When the iliopsoas gets into a shortened state, also known as ‘locked short,’ it will take the pelvis into an anterior tilt. The ASIS (the bony bump on the front of your hips) will lower down towards the ground. The hamstrings will get overstretched, or ‘locked long.’ There will be an increase in lordosis in the lumbar spine, which will, in turn, affect the alignment of the whole spine and can cause both forward head posture and pain between the shoulder blades. In this structural pattern, the abdominals are often pushed forward and weak. (Sometimes short piriformis is part of this pattern as well, but more about that some other time.)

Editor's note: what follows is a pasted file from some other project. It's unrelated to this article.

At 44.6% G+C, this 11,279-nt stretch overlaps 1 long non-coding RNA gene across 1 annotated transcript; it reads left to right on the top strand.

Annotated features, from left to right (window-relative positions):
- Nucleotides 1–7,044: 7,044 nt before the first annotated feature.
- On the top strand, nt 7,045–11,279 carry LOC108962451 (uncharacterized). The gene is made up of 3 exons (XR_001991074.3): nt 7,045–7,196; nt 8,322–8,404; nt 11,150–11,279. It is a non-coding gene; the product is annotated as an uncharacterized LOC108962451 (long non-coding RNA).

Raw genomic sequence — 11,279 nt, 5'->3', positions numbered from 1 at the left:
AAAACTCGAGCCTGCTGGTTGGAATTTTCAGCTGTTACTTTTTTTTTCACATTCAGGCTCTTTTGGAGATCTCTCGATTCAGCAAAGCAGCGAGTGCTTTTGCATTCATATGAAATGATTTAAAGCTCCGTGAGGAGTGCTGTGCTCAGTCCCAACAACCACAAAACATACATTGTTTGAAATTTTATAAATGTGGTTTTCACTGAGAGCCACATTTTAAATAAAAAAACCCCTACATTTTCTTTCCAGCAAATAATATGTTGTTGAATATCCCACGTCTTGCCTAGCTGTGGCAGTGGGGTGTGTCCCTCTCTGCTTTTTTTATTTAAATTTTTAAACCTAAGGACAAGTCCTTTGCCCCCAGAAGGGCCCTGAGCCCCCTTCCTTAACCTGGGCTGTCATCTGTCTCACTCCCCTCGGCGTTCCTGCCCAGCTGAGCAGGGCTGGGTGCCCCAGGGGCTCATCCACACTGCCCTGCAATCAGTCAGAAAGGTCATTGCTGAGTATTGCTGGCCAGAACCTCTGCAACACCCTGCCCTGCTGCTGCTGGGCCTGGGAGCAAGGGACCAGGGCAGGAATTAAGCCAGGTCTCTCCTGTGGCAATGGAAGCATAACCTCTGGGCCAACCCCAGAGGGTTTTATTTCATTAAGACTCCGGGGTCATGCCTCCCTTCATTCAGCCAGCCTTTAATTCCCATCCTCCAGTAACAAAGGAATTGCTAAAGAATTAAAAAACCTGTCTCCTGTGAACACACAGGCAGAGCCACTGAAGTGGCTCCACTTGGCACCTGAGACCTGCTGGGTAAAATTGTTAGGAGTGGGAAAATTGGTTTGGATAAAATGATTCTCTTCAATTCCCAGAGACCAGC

Two of the primary causes of a locked short psoas are (a) sitting for long periods of time or (b) over exercising and not stretching properly. Proper core strength is also important for a balanced psoas, so weak abdominal muscles as well as weak back extensor muscles contribute to this dysfunctional low-back pattern. In the following clip we will see the location of psoas and an explanation of why it can cause low back pain.